Microbial response to nitrogen availability : preferential and adaptive community uptake

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Bunch, Nathan D.
Bernot, Melody J.
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Thesis (M.S.)
Department of Biology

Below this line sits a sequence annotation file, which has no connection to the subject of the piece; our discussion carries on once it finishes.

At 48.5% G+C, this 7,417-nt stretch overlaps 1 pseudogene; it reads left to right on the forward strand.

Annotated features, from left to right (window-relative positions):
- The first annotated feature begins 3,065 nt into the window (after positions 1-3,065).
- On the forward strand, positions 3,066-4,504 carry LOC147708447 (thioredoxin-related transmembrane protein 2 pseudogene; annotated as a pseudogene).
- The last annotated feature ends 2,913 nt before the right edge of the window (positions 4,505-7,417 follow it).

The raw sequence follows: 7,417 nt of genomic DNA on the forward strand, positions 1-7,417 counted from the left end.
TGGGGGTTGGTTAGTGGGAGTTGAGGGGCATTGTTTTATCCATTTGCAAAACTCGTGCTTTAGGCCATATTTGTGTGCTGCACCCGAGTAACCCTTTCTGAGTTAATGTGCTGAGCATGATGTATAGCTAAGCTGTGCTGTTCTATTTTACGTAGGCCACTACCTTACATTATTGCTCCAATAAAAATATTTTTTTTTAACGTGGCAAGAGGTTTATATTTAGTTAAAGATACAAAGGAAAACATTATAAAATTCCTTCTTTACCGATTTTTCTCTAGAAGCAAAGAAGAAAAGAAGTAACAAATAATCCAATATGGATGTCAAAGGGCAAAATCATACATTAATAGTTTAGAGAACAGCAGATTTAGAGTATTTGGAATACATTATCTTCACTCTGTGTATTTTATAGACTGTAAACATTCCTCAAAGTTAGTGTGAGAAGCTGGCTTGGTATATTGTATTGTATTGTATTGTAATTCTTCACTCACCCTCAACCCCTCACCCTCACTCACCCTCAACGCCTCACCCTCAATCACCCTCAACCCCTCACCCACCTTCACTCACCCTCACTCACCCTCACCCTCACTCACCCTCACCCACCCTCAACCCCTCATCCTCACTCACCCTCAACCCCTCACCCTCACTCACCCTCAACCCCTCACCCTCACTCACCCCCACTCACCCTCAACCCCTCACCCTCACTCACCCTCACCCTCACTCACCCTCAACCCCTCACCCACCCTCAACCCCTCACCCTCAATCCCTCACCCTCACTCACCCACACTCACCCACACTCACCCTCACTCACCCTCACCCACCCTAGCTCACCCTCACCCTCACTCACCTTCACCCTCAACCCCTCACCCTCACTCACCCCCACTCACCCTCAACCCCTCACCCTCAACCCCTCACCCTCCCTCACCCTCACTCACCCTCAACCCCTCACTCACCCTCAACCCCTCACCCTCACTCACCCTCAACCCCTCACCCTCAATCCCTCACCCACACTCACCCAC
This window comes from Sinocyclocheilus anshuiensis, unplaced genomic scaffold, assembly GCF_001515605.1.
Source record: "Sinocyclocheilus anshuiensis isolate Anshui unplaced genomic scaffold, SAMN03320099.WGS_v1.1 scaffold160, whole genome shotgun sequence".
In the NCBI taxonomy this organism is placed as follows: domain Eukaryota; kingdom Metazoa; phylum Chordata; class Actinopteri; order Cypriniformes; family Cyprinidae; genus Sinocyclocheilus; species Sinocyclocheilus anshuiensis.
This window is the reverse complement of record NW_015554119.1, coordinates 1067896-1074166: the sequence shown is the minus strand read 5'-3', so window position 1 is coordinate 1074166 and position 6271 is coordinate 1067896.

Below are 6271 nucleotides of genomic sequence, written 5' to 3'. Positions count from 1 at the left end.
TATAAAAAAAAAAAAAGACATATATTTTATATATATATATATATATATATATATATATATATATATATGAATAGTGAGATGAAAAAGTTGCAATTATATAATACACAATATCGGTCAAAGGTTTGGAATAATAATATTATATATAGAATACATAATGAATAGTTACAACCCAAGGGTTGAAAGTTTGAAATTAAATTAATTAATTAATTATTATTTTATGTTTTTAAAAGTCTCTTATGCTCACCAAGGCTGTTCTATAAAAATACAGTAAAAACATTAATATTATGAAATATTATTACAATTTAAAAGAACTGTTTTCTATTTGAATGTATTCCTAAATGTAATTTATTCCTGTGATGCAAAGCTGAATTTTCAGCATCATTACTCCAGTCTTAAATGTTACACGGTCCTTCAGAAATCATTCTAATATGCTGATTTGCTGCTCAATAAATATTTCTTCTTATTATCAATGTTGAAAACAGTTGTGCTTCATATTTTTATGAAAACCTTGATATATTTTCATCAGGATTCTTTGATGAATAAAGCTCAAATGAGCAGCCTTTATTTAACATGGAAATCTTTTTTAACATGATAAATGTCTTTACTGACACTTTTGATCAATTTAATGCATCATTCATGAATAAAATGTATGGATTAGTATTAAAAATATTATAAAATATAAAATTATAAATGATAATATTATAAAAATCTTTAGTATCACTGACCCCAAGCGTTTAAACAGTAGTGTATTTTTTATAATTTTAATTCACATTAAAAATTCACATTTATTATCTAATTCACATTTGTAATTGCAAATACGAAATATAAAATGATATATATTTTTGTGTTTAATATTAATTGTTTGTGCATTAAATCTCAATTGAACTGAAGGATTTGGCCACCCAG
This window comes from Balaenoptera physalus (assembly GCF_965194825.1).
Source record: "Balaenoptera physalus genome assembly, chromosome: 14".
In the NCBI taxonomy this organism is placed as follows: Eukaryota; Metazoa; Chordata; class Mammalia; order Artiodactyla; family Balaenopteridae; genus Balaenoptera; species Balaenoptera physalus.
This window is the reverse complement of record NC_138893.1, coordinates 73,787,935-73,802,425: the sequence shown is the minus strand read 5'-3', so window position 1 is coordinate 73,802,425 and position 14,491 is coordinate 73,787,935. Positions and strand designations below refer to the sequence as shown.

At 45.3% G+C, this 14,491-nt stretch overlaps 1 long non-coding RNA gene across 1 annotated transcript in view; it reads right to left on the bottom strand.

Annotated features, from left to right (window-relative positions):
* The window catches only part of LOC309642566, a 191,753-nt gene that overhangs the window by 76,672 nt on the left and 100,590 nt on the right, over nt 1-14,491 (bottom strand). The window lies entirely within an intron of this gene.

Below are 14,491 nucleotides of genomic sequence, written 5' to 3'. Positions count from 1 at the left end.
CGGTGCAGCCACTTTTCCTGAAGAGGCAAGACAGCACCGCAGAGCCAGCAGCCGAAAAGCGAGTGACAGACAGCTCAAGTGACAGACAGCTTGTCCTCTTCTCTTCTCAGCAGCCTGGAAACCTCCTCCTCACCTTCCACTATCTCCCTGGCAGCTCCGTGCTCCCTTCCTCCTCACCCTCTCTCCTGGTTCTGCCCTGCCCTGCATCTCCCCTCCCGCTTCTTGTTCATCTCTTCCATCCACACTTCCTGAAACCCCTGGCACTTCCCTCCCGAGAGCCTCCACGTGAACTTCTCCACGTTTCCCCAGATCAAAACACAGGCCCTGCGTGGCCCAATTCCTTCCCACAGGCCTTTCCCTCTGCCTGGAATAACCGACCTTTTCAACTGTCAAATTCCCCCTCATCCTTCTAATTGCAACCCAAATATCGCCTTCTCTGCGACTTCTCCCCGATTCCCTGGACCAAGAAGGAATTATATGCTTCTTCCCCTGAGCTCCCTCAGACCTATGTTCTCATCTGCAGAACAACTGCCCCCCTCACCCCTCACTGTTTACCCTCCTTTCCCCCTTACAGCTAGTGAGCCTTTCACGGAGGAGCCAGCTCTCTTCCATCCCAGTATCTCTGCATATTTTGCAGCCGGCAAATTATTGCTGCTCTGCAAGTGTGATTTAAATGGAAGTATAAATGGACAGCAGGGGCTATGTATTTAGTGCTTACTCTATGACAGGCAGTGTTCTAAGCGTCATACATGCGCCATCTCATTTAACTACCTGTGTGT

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This project was designed to assess the ability of natural sediment microbial communities and single species microbial populations to preferentially utilize inorganic forms of nitrogen (ammonium, NH4-N, and nitrate, NO3-N, specifically). The first chapter addressed two primary questions: 1) Do sediment microbial communities preferentially assimilate NH4-N or NO3-N?; and, 2) Does preferential uptake of nitrogen change with increased NH4-N or NO3-N availability? The second chapter furthered these analyses by assessing shifts in microbial nitrogen assimilation in response to sustained nitrogen enrichments. Primary questions addressed were: 1) Are microbial communities able to adapt to nitrogen enrichment and preferentially utilize a more available source?; and, 2) Are initial microbial responses to nitrogen enrichment different from sustained responses? Questions were addressed with in vitro laboratory experiments quantifying microbial activity. Overall, microbial community activity changed in response to the form of nitrogen available, enrichment type, and duration of exposure. Data demonstrate sediment microbial communities in the Midwestern US may prefer NO3-N over other forms of nitrogen. However, microbial communities became saturated with NO3-N with increases in concentrations >0.75 mg NO3-N/L. Microbial communities were able to adapt to higher nitrogen concentration and increase rates of assimilation for both NH4-N and NO3-N. Thus, microbial communities are robust in response to nitrogen increases in and ecosystem, even in high nitrogen environments like the Midwestern US.